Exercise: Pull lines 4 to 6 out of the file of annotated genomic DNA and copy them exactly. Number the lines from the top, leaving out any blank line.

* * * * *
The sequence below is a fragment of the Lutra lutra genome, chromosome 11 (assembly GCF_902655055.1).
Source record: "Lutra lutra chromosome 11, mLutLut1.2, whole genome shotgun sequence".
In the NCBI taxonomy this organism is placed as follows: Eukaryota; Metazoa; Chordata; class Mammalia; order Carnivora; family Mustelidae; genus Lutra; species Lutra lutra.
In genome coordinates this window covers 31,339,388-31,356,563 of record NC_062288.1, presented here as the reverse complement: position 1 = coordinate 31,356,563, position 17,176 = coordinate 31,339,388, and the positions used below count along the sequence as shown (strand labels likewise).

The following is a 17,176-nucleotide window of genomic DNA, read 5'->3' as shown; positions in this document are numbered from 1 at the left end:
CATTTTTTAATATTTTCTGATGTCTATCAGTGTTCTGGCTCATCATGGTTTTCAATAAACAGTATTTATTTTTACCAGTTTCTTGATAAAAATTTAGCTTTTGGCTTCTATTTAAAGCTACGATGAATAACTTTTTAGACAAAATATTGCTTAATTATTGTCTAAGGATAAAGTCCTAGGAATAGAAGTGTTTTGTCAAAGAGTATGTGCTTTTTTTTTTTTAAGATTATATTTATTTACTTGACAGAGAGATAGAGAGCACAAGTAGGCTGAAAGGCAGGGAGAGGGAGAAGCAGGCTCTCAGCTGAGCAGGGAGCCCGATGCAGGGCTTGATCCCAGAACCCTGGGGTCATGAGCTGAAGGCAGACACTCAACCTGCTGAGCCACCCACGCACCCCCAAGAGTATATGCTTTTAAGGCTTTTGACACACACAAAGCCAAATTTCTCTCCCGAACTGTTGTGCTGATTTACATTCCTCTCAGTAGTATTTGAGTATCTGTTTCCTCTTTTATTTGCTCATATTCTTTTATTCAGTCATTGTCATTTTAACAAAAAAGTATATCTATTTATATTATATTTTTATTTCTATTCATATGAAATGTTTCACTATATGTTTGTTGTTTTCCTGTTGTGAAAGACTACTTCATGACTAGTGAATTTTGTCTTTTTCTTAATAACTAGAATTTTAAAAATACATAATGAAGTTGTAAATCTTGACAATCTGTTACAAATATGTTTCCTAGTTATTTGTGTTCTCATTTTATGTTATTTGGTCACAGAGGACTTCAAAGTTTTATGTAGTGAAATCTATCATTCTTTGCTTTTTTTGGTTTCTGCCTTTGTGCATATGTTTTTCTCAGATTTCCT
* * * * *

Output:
In genome coordinates this window covers 31,339,388-31,356,563 of record NC_062288.1, presented here as the reverse complement: position 1 = coordinate 31,356,563, position 17,176 = coordinate 31,339,388, and the positions used below count along the sequence as shown (strand labels likewise).

The following is a 17,176-nucleotide window of genomic DNA, read 5'->3' as shown; positions in this document are numbered from 1 at the left end:
CATTTTTTAATATTTTCTGATGTCTATCAGTGTTCTGGCTCATCATGGTTTTCAATAAACAGTATTTATTTTTACCAGTTTCTTGATAAAAATTTAGCTTTTGGCTTCTATTTAAAGCTACGATGAATAACTTTTTAGACAAAATATTGCTTAATTATTGTCTAAGGATAAAGTCCTAGGAATAGAAGTGTTTTGTCAAAGAGTATGTGCTTTTTTTTTTTTAAGATTATATTTATTTACTTGACAGAGAGATAGAGAGCACAAGTAGGCTGAAAGGCAGGGAGAGGGAGAAGCAGGCTCTCAGCTGAGCAGGGAGCCCGATGCAGGGCTTGATCCCAGAACCCTGGGGTCATGAGCTGAAGGCAGACACTCAACCTGCTGAGCCACCCACGCACCCCCAAGAGTATATGCTTTTAAGGCTTTTGACACACACAAAGCCAAATTTCTCTCCCGAACTGTTGTGCTGATTTACATTCCTCTCAGTAGTATTTGAGTATCTGTTTCCTCTTTTATTTGCTCATATTCTTTTATTCAGTCATTGTCATTTTAACAAAAAAGTATATCTATTTATATTATATTTTTATTTCTATTCATATGAAATGTTTCACTATATGTTTGTTGTTTTCCTGTTGTGAAAGACTACTTCATGACTAGTGAATTTTGTCTTTTTCTTAATAACTAGAATTTTAAAAATACATAATGAAGTTGTAAATCTTGACAATCTGTTACAAATATGTTTCCTAGTTATTTGTGTTCTCATTTTATGTTATTTGGTCACAGAGGACTTCAAAGTTTTATGTAGTGAAATCTATCATTCTTTGCTTTTTTTGGTTTCTGCCTTTGTGCATATGTTTTTCTCAGATTTCCT